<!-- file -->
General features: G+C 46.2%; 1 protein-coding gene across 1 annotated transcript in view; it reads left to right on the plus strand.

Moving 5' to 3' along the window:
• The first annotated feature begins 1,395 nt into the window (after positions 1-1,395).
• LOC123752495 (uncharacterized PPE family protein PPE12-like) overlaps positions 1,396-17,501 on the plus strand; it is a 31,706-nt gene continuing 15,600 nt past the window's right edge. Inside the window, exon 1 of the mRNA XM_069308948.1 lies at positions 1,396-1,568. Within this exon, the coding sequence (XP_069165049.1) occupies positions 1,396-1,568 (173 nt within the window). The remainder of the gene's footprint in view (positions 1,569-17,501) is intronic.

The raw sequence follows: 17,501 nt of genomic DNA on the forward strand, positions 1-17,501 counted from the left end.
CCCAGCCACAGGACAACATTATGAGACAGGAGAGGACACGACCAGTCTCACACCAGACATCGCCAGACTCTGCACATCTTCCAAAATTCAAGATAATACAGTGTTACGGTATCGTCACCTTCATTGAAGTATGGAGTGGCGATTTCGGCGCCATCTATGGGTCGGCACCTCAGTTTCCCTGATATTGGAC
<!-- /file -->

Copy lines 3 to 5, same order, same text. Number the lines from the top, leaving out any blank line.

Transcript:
• The first annotated feature begins 1,395 nt into the window (after positions 1-1,395).
• LOC123752495 (uncharacterized PPE family protein PPE12-like) overlaps positions 1,396-17,501 on the plus strand; it is a 31,706-nt gene continuing 15,600 nt past the window's right edge. Inside the window, exon 1 of the mRNA XM_069308948.1 lies at positions 1,396-1,568. Within this exon, the coding sequence (XP_069165049.1) occupies positions 1,396-1,568 (173 nt within the window). The remainder of the gene's footprint in view (positions 1,569-17,501) is intronic.

The raw sequence follows: 17,501 nt of genomic DNA on the forward strand, positions 1-17,501 counted from the left end.